Somatic mutations may contribute significantly to tumorigenesis. The majority of these mutations are largely neutral (passenger mutations) in comparison to a few driver mutations that give cells the selective advantage leading to their proliferation. From the clinical perspective, these non-neutral mutations affecting human health represent the main interest. Such binary driver-passenger model can be adjusted by taking into account additive pleiotropic effect of mutations. Cancer mutations might have different functional consequences in various cancer types and patients, they can lead to activation or deactivation of proteins and dysregulation of a variety of cellular processes. For the vast majority of mutations, the mechanisms of their occurrence in DNA and phenotypic effects on proteins, pathways and cells are largely unknown. Signaling networks involve a dense network of protein interactions and are often deregulated in many cancers. The analysis of protein complexes, disease-related interaction networks and the effects of mutations on network properties would provide important clues for understanding the molecular mechanisms of diseases and allow for the treatment and prevention. A missense mutation that alters protein binding affinity may cause significant perturbations or complete abolishment of protein function, potentially leading to disease. The availability of computational methods to evaluate the impact of mutations on protein-protein and protein-DNA binding is critical for a wide range of biomedical applications. There exists a persistent need to develop a mechanistic understanding of impacts of variants on proteins. To address this issue, we introduced a new computational method MutaBind to evaluate the effects of sequence variants and disease mutations on protein interactions and calculate the quantitative changes in binding affinity. MutaBind uses molecular mechanics force fields, statistical potentials and fast side-chain optimization algorithms. MutaBind maps mutations on a structural protein complex, calculates the associated changes in binding affinity, determines the deleterious effect of a mutation, estimates the confidence of this prediction and produces a mutant structural model for download. The evolution of cancer is driven by somatic mutations and clonal selection of these mutations. A growing body of evidence supports mutation rate dependence on the local DNA sequence context for various types of mutations. We developed a new resource, MutaGene, which combines different methods and tools for the analysis of cancer context-dependent mutations. MutaGene explores DNA context-dependent mutational patterns and underlying somatic cancer mutagenesis, analyzes mutational profiles of cancer samples, identifies the combinations of underlying mutagenic processes and prioritizes cancer point mutations with respect to their cancerogenicity. The combination of mutagenic processes can be identified in any patient sample with subsequent comparison to mutational profiles derived from malignant and benign samples. In addition, mutagen or cancer-specific mutational background models are applied to calculate expected DNA and protein site mutability to decouple relative contributions of mutagenesis and selection in carcinogenesis, thus elucidating the site-specific driving events in cancer. Mutation rate can vary throughout the genome due to chromatin packaging, nucleosome positioning and other factors. Nucleosomes represent elementary building blocks of chromatin and unique systems to study protein-DNA binding and principles of its regulation. There are four types of core histones (H3, H4, H2A, H2B), two copies of each forming the nucleosome core particle. Long N-terminal histone tails protrude from the octamer and have many post-translational modification sites. Basic histone types are known to be encoded by a set of genes which give rise to a family of histone variants that can be incorporated into nucleosomes and may have functional and structural significance. It was shown that histone variants can be implicated in many important biological processes including transcription regulation, DNA repair, heterochromatin formation, chromosome segregation and mitosis. All these processes, in turn, can be altered in cancer. The details of DNA positioning on the nucleosome and specific DNA conformation can provide key regulatory signals about the accessibility of chromatin and DNA to chromatin remodeling factors. Hydroxyl-radical footprinting (HRF) of protein-DNA complexes is a chemical technique that probes nucleosome organization in solution with a high precision unattainable by other methods. We proposed an integrative modeling method for constructing high-resolution atomistic models of nucleosomes based on HRF experiments, HYDroxyl-Radical footprinting Interpretation for DNA (HYDROID). The stages of the HYDROID include extraction of the lane profiles from gel images, quantification of the DNA cleavage frequency at every nucleotide, and theoretical estimation of the DNA cleavage frequency from atomistic structural models followed by comparison of experimental and theoretical results. HYDROID precisely identifies DNA positioning on nucleosome by combining HRF data for both DNA strands with the pseudo-symmetry constraints derived from nucleosome structure. We apply our integrative method to characterize the atomistic structures of different nucleosome containing systems. In summary, we develop computational methods to analyze and interpret genetic and epigenetic changes observed in cancer patients by integrating data-driven and hypothesis-driven approaches.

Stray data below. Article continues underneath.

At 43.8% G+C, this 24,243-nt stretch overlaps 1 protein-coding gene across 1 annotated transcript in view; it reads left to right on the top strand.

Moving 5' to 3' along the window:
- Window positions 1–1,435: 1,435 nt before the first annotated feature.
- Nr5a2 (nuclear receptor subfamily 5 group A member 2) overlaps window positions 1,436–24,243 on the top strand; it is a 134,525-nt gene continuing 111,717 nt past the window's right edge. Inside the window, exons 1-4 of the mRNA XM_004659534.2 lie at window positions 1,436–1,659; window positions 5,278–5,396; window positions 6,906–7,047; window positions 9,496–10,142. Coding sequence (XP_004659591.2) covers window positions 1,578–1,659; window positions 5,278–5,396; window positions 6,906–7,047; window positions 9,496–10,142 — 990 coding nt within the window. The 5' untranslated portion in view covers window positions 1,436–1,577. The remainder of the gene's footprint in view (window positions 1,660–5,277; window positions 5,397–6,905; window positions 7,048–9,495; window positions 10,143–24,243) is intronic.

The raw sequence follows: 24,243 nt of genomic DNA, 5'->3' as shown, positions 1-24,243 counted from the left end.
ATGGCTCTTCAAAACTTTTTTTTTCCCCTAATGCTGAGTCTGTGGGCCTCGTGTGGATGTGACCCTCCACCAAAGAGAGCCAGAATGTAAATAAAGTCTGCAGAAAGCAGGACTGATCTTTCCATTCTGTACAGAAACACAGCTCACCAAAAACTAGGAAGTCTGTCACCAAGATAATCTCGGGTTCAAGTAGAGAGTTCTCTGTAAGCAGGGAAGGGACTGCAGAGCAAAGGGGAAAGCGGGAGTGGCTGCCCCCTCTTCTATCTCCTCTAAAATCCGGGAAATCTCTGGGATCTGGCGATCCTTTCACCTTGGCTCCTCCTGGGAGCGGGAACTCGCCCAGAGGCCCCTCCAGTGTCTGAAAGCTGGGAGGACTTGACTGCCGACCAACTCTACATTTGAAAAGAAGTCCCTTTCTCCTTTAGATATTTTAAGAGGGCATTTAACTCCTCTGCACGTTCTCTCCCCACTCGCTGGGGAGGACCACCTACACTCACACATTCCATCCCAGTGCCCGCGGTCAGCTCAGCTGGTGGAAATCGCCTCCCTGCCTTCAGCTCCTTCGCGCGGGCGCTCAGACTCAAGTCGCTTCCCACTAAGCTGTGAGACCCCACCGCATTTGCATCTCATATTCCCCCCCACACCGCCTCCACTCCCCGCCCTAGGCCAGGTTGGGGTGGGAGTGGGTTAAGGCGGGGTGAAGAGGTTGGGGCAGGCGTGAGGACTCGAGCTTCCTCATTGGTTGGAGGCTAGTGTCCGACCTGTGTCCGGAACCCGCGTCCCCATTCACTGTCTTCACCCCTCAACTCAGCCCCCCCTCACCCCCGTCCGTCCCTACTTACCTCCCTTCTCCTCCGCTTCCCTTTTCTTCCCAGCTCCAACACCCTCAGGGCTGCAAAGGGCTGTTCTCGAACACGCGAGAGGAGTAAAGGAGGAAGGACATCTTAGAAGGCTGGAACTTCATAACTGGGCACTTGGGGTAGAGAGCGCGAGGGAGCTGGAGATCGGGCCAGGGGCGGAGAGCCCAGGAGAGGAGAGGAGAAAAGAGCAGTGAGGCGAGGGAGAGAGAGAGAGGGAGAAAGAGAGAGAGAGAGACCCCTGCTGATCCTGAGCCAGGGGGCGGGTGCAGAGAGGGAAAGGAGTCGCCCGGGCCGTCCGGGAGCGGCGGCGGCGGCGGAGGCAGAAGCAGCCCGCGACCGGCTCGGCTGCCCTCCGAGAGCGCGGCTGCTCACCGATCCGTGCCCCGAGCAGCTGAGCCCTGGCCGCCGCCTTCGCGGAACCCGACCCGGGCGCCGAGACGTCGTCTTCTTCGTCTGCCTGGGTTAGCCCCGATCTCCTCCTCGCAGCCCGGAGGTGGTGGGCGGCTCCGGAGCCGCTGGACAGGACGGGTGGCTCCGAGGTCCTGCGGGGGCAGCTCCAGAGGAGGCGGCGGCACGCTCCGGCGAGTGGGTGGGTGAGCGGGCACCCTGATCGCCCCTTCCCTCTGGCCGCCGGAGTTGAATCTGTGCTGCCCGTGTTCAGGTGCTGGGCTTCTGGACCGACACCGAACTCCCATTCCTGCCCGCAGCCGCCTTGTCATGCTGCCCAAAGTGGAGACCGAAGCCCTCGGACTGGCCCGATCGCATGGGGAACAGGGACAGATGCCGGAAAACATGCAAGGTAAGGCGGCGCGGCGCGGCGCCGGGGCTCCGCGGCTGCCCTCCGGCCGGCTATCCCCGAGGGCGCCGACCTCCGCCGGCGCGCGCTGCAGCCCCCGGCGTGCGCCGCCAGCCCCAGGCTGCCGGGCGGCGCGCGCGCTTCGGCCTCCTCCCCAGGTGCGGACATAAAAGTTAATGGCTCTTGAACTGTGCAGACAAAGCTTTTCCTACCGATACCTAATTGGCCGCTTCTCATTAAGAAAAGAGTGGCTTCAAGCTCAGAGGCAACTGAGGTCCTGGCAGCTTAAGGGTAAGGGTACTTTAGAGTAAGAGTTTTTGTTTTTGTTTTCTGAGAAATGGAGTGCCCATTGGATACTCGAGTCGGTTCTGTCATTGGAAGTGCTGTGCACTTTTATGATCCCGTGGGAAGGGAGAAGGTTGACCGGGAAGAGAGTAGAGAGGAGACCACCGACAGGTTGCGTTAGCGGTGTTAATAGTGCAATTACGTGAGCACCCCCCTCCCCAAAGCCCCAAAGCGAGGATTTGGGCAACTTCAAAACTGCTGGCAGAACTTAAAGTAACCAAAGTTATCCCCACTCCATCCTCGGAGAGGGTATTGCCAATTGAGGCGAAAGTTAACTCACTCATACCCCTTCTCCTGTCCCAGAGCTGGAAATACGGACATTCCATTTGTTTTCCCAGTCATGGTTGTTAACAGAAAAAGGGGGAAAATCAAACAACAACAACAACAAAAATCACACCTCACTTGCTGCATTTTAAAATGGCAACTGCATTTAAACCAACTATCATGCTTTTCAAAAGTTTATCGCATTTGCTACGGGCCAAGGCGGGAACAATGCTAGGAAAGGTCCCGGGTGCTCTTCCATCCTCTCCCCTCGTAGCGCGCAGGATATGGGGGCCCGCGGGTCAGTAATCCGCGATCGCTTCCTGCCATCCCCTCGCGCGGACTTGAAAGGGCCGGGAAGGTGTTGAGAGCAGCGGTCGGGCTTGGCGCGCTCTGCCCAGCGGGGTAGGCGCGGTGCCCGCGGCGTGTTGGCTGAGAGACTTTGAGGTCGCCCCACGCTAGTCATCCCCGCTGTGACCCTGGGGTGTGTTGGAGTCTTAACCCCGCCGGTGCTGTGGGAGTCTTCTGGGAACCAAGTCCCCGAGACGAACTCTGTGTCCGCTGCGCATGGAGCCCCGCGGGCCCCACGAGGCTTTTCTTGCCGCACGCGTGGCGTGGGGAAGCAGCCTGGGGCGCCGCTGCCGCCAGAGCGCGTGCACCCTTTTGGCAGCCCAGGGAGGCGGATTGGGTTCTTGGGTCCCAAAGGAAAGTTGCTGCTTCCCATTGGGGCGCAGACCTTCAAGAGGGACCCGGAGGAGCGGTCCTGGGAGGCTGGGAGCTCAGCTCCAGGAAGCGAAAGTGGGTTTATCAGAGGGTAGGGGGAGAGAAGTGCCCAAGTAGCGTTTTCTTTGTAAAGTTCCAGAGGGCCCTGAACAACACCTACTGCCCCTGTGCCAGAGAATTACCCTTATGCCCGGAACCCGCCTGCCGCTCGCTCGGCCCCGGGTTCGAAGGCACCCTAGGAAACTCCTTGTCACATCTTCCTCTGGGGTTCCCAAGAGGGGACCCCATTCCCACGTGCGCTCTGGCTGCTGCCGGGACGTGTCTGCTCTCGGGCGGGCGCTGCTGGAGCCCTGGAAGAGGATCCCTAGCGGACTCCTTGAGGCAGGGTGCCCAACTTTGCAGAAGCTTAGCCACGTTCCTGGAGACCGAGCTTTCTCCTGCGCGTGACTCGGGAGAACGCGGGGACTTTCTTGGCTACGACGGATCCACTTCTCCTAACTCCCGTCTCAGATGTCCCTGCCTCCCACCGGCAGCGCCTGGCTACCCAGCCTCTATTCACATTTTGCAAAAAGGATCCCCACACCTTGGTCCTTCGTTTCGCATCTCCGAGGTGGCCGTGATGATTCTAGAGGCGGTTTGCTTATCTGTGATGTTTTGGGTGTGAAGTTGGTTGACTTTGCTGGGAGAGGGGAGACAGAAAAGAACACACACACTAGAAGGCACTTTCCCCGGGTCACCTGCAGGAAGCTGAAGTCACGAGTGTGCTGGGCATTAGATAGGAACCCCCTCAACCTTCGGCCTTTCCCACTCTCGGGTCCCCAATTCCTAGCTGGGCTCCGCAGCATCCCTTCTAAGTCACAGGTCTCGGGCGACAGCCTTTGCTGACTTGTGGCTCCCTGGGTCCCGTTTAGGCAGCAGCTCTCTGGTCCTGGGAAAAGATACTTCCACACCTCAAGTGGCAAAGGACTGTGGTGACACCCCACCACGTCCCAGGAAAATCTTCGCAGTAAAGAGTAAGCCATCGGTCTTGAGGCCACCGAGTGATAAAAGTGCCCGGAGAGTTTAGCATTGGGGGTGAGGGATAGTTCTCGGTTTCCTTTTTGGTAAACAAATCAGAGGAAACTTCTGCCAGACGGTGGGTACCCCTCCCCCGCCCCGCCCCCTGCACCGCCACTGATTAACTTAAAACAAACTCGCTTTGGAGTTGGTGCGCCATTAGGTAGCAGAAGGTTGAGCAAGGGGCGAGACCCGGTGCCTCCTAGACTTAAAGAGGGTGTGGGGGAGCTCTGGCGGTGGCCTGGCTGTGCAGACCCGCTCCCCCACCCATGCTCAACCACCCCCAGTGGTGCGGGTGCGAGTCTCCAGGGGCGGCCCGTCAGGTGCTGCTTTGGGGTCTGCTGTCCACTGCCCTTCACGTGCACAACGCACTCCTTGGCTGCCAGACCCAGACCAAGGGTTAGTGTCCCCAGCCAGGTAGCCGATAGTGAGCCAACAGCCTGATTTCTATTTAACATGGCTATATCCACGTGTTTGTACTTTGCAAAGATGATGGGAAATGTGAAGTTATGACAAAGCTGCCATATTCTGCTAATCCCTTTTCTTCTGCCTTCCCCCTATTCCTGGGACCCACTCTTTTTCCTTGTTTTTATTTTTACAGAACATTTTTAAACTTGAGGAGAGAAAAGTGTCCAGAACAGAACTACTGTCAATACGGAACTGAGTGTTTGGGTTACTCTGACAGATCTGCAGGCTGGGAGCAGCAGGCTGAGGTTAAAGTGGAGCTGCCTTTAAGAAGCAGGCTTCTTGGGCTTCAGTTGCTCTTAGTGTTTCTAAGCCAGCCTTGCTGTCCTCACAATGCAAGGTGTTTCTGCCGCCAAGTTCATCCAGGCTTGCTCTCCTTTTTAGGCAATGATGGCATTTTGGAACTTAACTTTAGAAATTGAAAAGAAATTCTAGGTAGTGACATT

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Zhao, Feiyang; Zheng, Lei; Goncearenco, Alexander et al. (2018) Computational Approaches to Prioritize Cancer Driver Missense Mutations. Int J Mol Sci 19:
NCBI Resource Coordinators (2018) Database resources of the National Center for Biotechnology Information. Nucleic Acids Res 46:D8-D13
Rogozin, Igor B; Goncearenco, Alexander; Lada, Artem G et al. (2018) DNA polymerase ? mutational signatures are found in a variety of different types of cancer. Cell Cycle 17:348-355
Xiao, Hua; Wang, Feng; Wisniewski, Jan et al. (2017) Molecular basis of CENP-C association with the CENP-A nucleosome at yeast centromeres. Genes Dev 31:1958-1972
Goncearenco, Alexander; Li, Minghui; Simonetti, Franco L et al. (2017) Exploring Protein-Protein Interactions as Drug Targets for Anti-cancer Therapy with In Silico Workflows. Methods Mol Biol 1647:221-236
El Kennani, Sara; Adrait, Annie; Shaytan, Alexey K et al. (2017) MS_HistoneDB, a manually curated resource for proteomic analysis of human and mouse histones. Epigenetics Chromatin 10:2
Li, Minghui; Goncearenco, Alexander; Panchenko, Anna R (2017) Annotating Mutational Effects on Proteins and Protein Interactions: Designing Novel and Revisiting Existing Protocols. Methods Mol Biol 1550:235-260
Rogozin, Igor B; Pavlov, Youri I; Goncearenco, Alexander et al. (2017) Mutational signatures and mutable motifs in cancer genomes. Brief Bioinform :
Shaytan, Alexey K; Xiao, Hua; Armeev, Grigoriy A et al. (2017) Hydroxyl-radical footprinting combined with molecular modeling identifies unique features of DNA conformation and nucleosome positioning. Nucleic Acids Res 45:9229-9243
Goncearenco, Alexander; Rager, Stephanie L; Li, Minghui et al. (2017) Exploring background mutational processes to decipher cancer genetic heterogeneity. Nucleic Acids Res :